283 Matching Annotations
  1. Dec 2017
    1. C. Fissore, J. Espeleta, E. A. Nater, S. E. Hobbie, P. B. Reich, Limited potential for terrestrial carbon sequestration to offset fossil-fuel emissions in the upper midwestern US. Front. Ecol. Environ. 8, 409–413 (2010).

      Fissore's review argues that carbon sequester by forests in the mid-west can not off set fossil fuel based carbon dioxide emissions. The study compares hypothetical scenarios necessary to offset significant proportions of the carbon dioxide emissions by converting landscapes into carbon sequestering species.

    2. R. F. Follett, Soil management concepts and carbon sequestration in cropland soils. Soil Tillage Res. 61, 77–92 (2001).

      Follett discusses the role organic soils play in the movement of carbon dioxide from the atmosphere to the soil. This review characterizes terrestrial soils as carbon sinks which is important for crop management.

    3. P. B. Reich, D. Tilman, S. Naeem, D. S. Ellsworth, J. Knops, J. Craine, D. Wedin, J. Trost, Species and functional group diversity independently influence biomass accumulation and its response to CO2 and N. Proc. Natl. Acad. Sci. U.S.A. 101, 10101–10106 (2004).

      Reich compares the role of CO2 and N on species richness and functional group diversity.

      This study compares the roles of functional group diversity and species richness has on biomass accumulation in an elevated carbon dioxide and nitrogen environment.

    4. R. Sedjo, B. Sohngen, Carbon sequestration in forests and soils, in Annual Review of Resource Economics, G. C. Rausser, Ed. (Annual Reviews, Palo Alto, 2012), vol. 4, pp. 126–143

      Sejo discusses the role species richness plays in effecting economic value.

      This review puts emphasis on the role of biodiversity on marginal economic value represented as carbon storage for conservation efforts.

    5. D. A. Fornara, D. Tilman, Plant functional composition influences rates of soil carbon and nitrogen accumulation. J. Ecol. 96, 314–322 (2008).

      Fornara reviews the mechanisms that control carbon and nitrogen accumulation in soils.

      The review covers the relationships between biodiversity and carbon and nitrogen accumulation in soils, with an emphasis on the c3 and c4 grasses.

    6. T. L. Daniels, Integrating forest carbon sequestration into a cap-and-trade program to reduce net CO2 emissions. J. Am. Plann. Assoc. 76, 463–475 (2010).

      Daniels reviews the role forests play in reducing atmospheric carbon dioxide levels. His focus however is primarily advocating for including carbon sequester by forests into management plans or a cap-and-trade program.

    7. A. D. Barnosky, N. Matzke, S. Tomiya, G. O. U. Wogan, B. Swartz, T. B. Quental, C. Marshall, J. L. McGuire, E. L. Lindsey, K. C. Maguire, B. Mersey, E. A. Ferrer, Has the Earth's sixth mass extinction already arrived? Nature 471, 51–57 (2011).

      Barnosky discusses the events known as mass extinctions and compares the rates of extinction for these events to modern rates of extinction. PB

    8. Increasing species richness from 1 to 10 had twice the economic value of increasing species richness from 1 to 2.

      Each additional degree of species richness is worth less than the previous degree of richness in terms of economic value. Therefore, the economic value does not increase in direct proportion with the species richness, although they are correlated.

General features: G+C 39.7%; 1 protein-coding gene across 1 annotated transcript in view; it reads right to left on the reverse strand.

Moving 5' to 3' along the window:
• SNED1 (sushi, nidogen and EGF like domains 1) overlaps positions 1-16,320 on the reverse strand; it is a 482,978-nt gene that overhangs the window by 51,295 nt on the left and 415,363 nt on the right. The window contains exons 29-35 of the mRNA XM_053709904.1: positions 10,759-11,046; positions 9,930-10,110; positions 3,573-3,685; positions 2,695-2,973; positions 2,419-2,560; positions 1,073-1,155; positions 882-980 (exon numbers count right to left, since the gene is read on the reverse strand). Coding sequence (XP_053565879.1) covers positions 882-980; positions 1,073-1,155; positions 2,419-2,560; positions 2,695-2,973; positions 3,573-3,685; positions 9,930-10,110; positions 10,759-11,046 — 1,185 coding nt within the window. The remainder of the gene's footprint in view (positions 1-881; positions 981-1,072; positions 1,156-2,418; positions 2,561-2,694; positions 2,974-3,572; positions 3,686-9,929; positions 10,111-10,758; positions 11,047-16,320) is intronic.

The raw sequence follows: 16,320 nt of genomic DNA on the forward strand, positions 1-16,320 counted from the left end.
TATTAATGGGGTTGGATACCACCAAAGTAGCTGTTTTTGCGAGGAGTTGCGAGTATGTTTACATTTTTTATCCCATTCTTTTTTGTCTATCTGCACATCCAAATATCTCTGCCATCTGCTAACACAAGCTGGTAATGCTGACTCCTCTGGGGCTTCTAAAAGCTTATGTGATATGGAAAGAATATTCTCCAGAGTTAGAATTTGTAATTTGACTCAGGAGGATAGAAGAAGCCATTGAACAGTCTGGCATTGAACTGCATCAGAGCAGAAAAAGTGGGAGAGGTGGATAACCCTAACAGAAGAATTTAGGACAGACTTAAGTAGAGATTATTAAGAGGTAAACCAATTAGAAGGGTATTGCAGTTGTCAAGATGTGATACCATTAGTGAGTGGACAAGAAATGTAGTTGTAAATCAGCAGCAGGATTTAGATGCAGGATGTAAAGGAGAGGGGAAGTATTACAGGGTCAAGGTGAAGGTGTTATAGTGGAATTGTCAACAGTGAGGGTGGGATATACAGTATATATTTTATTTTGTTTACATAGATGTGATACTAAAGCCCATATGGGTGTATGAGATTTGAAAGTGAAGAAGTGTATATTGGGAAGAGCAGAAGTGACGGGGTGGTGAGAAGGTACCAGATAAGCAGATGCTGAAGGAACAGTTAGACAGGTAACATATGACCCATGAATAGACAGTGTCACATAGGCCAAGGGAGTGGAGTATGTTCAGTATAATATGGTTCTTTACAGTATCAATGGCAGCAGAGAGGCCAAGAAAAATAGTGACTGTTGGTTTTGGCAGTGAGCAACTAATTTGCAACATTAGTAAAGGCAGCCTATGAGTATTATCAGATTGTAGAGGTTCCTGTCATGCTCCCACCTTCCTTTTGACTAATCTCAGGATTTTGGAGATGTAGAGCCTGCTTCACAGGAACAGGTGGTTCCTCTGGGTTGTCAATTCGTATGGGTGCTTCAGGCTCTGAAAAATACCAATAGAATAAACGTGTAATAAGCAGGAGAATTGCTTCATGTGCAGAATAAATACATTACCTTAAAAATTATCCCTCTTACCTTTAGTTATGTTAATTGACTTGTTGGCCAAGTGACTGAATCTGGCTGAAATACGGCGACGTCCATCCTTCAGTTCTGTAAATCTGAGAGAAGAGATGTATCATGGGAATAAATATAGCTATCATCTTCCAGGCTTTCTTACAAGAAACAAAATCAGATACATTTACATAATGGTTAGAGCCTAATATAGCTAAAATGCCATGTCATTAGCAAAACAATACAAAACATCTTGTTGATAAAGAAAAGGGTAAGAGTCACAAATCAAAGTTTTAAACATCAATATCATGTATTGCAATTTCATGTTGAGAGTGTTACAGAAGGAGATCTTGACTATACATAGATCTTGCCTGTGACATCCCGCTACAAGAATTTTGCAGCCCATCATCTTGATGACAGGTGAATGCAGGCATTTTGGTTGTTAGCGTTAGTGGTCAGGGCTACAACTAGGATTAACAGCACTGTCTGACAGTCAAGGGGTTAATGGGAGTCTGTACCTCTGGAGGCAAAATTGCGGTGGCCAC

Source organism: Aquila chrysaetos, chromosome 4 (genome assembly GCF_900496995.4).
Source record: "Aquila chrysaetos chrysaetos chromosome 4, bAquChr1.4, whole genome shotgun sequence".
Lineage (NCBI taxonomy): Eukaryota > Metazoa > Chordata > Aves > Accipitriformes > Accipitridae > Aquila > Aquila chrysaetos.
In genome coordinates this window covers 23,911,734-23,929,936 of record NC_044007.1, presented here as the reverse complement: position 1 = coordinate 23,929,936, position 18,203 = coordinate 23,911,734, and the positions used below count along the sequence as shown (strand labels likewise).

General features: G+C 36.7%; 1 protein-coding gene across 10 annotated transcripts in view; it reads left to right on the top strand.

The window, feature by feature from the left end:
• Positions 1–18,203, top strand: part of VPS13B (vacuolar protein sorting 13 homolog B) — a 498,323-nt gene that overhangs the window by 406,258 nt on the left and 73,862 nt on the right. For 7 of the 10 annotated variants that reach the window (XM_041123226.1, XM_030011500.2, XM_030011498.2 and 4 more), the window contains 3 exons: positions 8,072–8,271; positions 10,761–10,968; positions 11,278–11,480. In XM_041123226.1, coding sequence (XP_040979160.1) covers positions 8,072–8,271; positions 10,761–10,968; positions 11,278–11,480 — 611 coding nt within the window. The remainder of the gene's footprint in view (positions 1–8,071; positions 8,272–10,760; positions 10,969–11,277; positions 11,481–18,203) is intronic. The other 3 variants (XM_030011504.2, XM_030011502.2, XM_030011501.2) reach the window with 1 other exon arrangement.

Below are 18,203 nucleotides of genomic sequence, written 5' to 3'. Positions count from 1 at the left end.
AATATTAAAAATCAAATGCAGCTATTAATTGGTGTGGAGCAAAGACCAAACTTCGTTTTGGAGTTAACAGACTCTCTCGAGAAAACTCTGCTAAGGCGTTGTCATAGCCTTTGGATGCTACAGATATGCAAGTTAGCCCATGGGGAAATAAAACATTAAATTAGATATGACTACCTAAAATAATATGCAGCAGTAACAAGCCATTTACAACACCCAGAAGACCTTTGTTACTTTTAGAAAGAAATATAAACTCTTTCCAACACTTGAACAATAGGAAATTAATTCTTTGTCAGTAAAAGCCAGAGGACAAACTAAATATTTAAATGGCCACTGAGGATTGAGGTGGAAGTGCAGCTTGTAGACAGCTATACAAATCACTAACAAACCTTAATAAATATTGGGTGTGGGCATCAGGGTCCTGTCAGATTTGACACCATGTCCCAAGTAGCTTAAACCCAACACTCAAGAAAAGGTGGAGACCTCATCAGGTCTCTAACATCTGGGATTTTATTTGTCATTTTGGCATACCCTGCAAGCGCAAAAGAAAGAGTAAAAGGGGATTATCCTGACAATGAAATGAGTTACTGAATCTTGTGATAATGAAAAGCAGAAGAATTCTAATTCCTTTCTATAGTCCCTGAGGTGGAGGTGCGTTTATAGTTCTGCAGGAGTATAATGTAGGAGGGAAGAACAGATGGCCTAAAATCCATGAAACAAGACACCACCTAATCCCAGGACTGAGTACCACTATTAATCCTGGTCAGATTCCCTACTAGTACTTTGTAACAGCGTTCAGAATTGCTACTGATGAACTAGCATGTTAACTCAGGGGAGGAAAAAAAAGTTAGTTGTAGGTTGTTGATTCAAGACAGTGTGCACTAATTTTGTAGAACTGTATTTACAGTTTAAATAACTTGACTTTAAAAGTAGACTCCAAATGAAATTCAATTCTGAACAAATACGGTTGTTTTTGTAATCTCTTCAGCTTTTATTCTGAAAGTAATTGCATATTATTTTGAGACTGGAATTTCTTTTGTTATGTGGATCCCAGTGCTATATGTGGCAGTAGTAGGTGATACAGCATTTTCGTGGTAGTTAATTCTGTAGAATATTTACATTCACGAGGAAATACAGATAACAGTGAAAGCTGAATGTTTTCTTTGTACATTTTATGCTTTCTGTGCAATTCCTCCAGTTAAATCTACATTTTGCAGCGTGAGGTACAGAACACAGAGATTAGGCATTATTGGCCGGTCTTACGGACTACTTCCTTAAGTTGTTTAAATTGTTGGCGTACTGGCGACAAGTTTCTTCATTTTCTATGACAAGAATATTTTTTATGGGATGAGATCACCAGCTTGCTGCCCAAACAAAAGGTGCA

9. B. J. Cardinale, K. L. Matulich, D. U. Hooper, J. E. Byrnes, E. Duffy, L. Gamfeldt, P. Balvanera, M. I. O'Connor, A. Gonzalez, The functional role of producer diversity in ecosystems. Am. J. Bot. 98, 572–592 (2011).

      Cardinale reviews the roles of primary producer biodiversity with respect to ecological processes critical to the functionality and health of terrestrial and marine ecosystems. PB

    1. predicted secondary structure

      Villordo and peers (2015) studied the cycle of how mosquito viruses could quickly adapt to different human host environments. The changes in RNA structures were examined in the dengue virus during host adaptation. The researchers discovered that the 3’UTR of RNA is modified during host adaptation, such as duplicating the structure to accommodate for beneficial mutations.

    2. Musashi-1

      Sakakibara and peers studied the Musashi-1 protein within a mouse and associated the protein with neural development. Musashi-1 was found to be highly enriched within the central nervous system of mammalian cells, regulate stem cell translation, and can differentiate into neurons through regulation.

    3. interferes specifically with fetal brain development

      Li and others (2016) hypothesized that ZIKV can infect not only developing neuronal stem cells, but also adult brain cells. The results seen were that adults can be affected by the ZIKV. The adult would need to be triply deficient in the regulatory factor for interferon to allow the virus to take hold of the stem cells in the brain.

    4. interferes specifically with fetal brain development

      Li and others (2016) hypothesized that ZIKV can infect not only developing neuronal stem cells, but also adult brain cells. The results seen were that adults can be affected by the ZIKV. The adult would need to be triply deficient in the regulatory factor for interferon to allow the virus to take hold of the stem cells in the brain.

    5. effect on fetal neurodevelopment

      Cugola et al., (2016) found that ZIKV infects fetuses, causes intrauterine growth restriction (IUGR), and causes signs of microcephaly in mice. Data demonstrated that the infection of ZIKV into human brain organoids reduced proliferation and disrupted cortical layers. This indicates that ZIKV is able to cross the placenta and cause microcephaly by inducing apoptosis in cortical progenitor cells.

  2. Nov 2017
    1. Gibson J, McField M, Heyman W, Wells S, Carter J, et al. (2004) Belize's Evolving System of Marine Reserves. In: Sobel J, Dahlgren C, editors. Marine Reserves: A Guide to Science, Design and Use. Island Press, Washington, U.S.A.. pp. 287–316.

      This article is used to explain how creating a marine reserve, even though there has not been enough research conducted to prove beneficial, could possibly have the population of carcharhinid shark begin to increase again. - Alejandro